"Pope" Francis has announced that Mother Teresa, who founded the Missionaries of Charity and became famous for her work among the poor and dying in India, would be declared a "saint" in 2016. Without doubt, Mother Teresa performed many good works and is a great humanitarian. However, people lose sight of what Catholic sainthood is really all about. Mother Teresa, born Anjeze Gonxhe Bojaxhiu in Albania, 1910, was credited as healing a Brazilian man of multiple brain tumors, the second miracle necessary under the new rules of the Vatican II sect for "sainthood." To be a true canonized saint, one must profess the Integral Catholic Faith, and be worthy of emulation for heroic virtue. It is not enough that someone was "good" according to worldly standards, or even made it to Heaven.
In the absence of a true pope, no one can be canonized. Given the good work she did (including her strong pro-life stand), I certainly hope that Mother Teresa made it to Heaven. "But before all things have a constant mutual charity among yourselves: for charity covereth a multitude of sins." (1 Peter 4:8). However, she gives good cover for Frankie's sect, which declares "atheists can go to Heaven" as long as one is "good." "Good" in their sense means "nice" and only concerned with the things of this world--an exaltation of the Corporal Works of Mercy over the Spiritual Works of Mercy.
There was an eye-opening book written in 2007 entitled, Mother Teresa: The Case for the Cause by Mark Michael Zima. This well-researched book raises three serious problems with the nun: 1. Statements that teach the error of Indifferentism; 2. practicing invalid Baptisms stemming from a wrongful "respect" for false sects; and 3. seeming doubts about the existence of God and other statements which suggest universal salvation.
In another disturbing quote, she claimed her purpose was not to convert others but to "to make the Christian the better Christian, the Muslim a better Muslim, and a Hindu a better Hindu." Addressing the Masonic United Nations in 1985, she said, "No color, no religion, no nationality should come between us. We are all children of God." (Emphasis mine) The purpose of a Catholic religious is to convert others to the One True Church of Christ, not to entrench others in their errors. A better Mohammedan makes for a worse person. And while it is true that God created all humans, we are not all His children. God Wills all to be saved, but He does not force Himself on us. Those who reject Him, are not His "children," anymore than non-Jews before the coming of Christ could be called His "chosen people."
- Invalid Baptisms
Serious theological problems: (a) Asking an adult for a "blessing" that will "forgive sins" and allow them to "see God." According to theologians McHugh and Callan, "Since the promulgation of the Gospel, it is also necessary as a means that one believe explicitly in the mysteries of the Trinity and Incarnation. For he who does not accept these, does not accept the Gospel, whereas Christ says: 'Go ye into the whole world, and preach the Gospel to every creature. He that believeth not shall be condemned.' (St. Mark 16: 15, 16)"
This is the more probable opinion. (See Moral Theology, A Complete Course, Joseph F. Wagner, Inc., 1929, 1: 290) Furthermore, baptism is to be denied "when it is certain that the dying person is substantially ignorant of the Trinity and Incarnation through his own fault, and is unwilling to hear about them." (Ibid, 1: 293). Why weren't the nuns giving proper instruction? If the dying refuses to so be instructed, baptism must be denied. This alone is a travesty and casts serious doubts on validity.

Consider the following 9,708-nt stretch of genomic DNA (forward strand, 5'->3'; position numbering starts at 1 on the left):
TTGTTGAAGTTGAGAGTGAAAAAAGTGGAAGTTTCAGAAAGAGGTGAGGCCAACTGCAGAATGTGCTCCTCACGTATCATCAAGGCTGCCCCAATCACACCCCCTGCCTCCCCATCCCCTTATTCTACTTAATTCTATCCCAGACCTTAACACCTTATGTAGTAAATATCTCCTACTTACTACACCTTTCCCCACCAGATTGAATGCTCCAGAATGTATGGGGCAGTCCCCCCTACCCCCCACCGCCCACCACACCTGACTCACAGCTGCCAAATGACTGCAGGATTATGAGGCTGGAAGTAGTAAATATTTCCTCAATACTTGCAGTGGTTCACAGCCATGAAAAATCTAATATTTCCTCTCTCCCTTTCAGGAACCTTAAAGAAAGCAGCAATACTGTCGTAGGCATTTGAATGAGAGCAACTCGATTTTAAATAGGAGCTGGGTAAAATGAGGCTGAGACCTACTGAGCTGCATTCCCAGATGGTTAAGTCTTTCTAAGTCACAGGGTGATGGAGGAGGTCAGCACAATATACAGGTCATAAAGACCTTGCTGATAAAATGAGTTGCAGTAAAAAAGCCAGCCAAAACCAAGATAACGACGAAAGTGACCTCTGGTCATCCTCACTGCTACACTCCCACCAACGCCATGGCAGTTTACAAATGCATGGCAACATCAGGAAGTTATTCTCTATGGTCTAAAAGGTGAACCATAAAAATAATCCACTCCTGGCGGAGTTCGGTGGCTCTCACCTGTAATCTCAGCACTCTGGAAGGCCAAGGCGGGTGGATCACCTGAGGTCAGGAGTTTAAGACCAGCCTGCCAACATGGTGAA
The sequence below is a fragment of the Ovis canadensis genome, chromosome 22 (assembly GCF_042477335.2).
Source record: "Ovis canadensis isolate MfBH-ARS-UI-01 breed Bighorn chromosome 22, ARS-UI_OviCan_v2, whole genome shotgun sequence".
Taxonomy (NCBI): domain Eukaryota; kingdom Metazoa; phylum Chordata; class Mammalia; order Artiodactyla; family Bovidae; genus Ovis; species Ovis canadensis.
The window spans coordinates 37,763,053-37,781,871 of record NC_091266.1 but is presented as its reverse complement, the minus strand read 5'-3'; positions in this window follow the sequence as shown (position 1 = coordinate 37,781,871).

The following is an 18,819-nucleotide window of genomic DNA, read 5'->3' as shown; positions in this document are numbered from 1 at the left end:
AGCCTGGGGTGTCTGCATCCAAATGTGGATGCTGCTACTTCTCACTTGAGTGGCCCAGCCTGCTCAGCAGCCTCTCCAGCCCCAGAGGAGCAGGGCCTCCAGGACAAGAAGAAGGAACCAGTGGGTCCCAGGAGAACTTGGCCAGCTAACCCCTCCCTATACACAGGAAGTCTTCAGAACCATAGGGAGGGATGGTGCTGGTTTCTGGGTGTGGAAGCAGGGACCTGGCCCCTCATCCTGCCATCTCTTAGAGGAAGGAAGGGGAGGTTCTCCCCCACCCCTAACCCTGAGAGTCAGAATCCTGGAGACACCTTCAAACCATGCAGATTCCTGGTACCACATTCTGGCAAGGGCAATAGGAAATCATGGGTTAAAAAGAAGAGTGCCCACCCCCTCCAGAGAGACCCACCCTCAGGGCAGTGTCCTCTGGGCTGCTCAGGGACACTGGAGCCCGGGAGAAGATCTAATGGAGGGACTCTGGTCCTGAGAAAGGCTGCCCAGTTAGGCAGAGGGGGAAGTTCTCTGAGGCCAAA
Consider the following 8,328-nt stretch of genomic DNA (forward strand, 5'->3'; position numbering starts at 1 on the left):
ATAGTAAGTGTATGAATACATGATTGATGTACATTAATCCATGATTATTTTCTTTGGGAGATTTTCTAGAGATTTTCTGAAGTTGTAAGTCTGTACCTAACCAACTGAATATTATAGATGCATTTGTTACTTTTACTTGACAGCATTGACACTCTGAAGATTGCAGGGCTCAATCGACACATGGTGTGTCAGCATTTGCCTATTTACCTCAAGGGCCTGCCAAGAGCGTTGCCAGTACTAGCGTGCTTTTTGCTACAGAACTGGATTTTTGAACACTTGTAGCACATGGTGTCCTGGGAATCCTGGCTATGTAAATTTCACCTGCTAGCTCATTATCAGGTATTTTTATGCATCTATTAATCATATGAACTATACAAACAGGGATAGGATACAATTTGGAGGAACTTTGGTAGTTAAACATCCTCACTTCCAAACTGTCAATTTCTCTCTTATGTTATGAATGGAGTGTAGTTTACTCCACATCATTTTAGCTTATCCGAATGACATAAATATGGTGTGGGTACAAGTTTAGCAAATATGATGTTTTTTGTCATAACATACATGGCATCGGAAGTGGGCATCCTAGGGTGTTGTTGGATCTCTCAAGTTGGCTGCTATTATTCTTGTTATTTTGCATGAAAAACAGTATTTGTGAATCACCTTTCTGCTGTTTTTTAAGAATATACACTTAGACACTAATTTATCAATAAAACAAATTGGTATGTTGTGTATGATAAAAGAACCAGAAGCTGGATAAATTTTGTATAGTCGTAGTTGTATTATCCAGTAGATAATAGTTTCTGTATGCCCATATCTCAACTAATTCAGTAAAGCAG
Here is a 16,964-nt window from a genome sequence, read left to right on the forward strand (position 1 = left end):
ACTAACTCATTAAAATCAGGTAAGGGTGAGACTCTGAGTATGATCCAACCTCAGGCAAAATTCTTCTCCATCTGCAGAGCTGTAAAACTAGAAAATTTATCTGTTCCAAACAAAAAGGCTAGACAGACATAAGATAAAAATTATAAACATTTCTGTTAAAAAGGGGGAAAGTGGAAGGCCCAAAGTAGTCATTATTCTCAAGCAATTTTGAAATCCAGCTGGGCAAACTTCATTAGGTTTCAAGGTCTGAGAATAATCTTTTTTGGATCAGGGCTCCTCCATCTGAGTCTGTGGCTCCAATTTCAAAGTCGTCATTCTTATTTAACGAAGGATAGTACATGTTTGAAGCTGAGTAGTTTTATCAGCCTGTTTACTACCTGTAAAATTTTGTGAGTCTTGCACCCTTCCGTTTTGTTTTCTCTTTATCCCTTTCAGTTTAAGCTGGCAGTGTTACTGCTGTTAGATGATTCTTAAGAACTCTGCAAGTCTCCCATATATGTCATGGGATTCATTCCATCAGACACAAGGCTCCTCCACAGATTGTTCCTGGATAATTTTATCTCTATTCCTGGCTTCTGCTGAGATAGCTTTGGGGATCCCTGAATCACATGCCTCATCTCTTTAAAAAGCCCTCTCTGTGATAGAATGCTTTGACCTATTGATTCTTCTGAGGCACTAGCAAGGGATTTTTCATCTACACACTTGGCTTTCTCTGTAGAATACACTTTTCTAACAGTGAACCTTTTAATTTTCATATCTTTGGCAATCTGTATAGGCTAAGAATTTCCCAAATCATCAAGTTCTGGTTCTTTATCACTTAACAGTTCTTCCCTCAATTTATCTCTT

(b) Placing a wet cloth on the head and reciting the form of baptism in a quiet voice. According to theologian Prummer, baptism requires as the remote matter pure and natural water. The proximate matter is the application of the water "by immersion, sprinkling, or pouring." Furthermore, it must be administered "in such a way that in the common estimation of men an ablution has been performed." (See Handbook of Moral Theology, 1957, pg. 253). Placing a wet cloth on the head is not immersion, sprinkling, or pouring, and it most certainly does not appear to be an ablution or cleansing.
- Doubts about God and Universal Salvation
She is reported as telling those in her care that, "we will meet all our friends and family members who died before us in Heaven" regardless of their beliefs. She also told non-Catholics, "You could replace Jesus by God if you are not a Christian." She forgets "Be it known to you all, and to all the people of Israel, that by the name of our Lord Jesus Christ of Nazareth, whom you crucified, whom God hath raised from the dead, even by him this man standeth here before you whole. This is the stone which was rejected by you the builders, which is become the head of the corner. Neither is there salvation in any other. For there is no other name under heaven given to men, whereby we must be saved." (See Acts 4: 9-13; Emphasis mine).
Lastly, there's doubts as to the first alleged "miracle" being used for her "canonization." It involved the cure of a young Indian woman, Monica Besra, who claimed that a tumor on her ovary was cured when a medal of Mother Teresa was touched to her body where she felt pain. Dr. Ranjan Mustafi, the chief gynecologist treating her, claims that it was the four drugs to which she was responding. The Vatican never contacted Dr. Mustafi to investigate, and nevertheless claimed "there was no medical explanation" for her cure.
Mother Teresa was a great humanitarian. She helped alleviate much human suffering. Unfortunately, she did not preach Christ and His One True Church as the antidote to eternal suffering. As Our Lord said, "For what doth it profit a man, if he gain the whole world, and suffer the loss of his own soul? Or what exchange shall a man give for his soul?" (St. Matthew 16: 26)